Editor's note

With the negotiation of a bipartisan budget deal this week, it seems as though the Corporation for Public Broadcasting is safe from the deep cuts sought by the Trump administration. But that doesn’t address the inherent problems of the country’s public media funding model, which relies on the government for only a fraction of its funds. University of Oregon’s Christopher Chavez explores the difficulties PBS and NPR face in fulfilling their mission when they’re forced to rely on wealthy donors to survive.

Inequality in the U.S. has been growing steadily since the 1970s. So why do more than 90 percent of Americans say that our country is a meritocracy? According to new research, living in a neighborhood without socioeconomic or racial diversity can prevent us from appreciating the size of the divide.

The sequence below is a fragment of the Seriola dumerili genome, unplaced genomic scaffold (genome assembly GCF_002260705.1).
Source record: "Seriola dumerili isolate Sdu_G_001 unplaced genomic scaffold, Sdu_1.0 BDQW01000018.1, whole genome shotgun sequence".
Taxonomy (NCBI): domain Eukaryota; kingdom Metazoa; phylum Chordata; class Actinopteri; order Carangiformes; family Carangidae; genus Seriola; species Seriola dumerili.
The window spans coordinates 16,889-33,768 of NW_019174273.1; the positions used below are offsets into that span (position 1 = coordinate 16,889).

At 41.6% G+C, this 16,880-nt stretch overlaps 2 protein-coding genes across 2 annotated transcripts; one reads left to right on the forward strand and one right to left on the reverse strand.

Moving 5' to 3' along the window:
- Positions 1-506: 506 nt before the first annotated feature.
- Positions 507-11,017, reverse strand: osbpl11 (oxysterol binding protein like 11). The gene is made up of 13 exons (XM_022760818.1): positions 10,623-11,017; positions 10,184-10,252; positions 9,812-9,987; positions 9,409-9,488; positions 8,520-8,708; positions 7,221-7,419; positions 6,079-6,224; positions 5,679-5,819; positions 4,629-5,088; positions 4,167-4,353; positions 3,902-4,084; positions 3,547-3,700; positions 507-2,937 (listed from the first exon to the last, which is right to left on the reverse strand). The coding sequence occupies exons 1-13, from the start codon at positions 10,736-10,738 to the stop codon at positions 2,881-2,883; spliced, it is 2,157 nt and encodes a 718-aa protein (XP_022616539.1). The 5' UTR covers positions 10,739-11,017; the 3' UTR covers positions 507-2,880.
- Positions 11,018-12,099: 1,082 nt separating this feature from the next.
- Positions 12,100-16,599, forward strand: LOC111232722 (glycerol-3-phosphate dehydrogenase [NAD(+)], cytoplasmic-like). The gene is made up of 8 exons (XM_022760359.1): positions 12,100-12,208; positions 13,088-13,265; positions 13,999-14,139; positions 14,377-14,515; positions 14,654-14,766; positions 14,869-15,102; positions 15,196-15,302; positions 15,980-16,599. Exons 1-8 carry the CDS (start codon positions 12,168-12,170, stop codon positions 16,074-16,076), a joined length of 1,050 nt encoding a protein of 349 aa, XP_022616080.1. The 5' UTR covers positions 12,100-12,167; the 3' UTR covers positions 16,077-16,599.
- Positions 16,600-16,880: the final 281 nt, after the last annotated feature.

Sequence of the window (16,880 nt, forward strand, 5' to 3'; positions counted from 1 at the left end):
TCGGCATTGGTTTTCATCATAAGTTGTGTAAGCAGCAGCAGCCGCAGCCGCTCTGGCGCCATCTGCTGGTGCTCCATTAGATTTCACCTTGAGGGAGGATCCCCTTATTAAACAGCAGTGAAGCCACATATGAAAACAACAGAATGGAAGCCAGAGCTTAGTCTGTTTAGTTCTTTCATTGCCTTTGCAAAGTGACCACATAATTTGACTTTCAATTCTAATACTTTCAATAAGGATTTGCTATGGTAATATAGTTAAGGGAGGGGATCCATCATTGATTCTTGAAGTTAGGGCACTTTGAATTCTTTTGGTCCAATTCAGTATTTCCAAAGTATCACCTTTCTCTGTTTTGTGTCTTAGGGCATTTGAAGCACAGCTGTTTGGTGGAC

Nick Lehr

Editor, Arts and Culture

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PBS headquarters in Arlington, Virginia. melanie.phung/flickr

Why America's public media can't do its job

Christopher Chávez, University of Oregon

When the Corporation for Public Broadcasting was founded 50 years ago, it was supposed to reflect the nation's disparate voices.

Politics + Society

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Ethics + Religion

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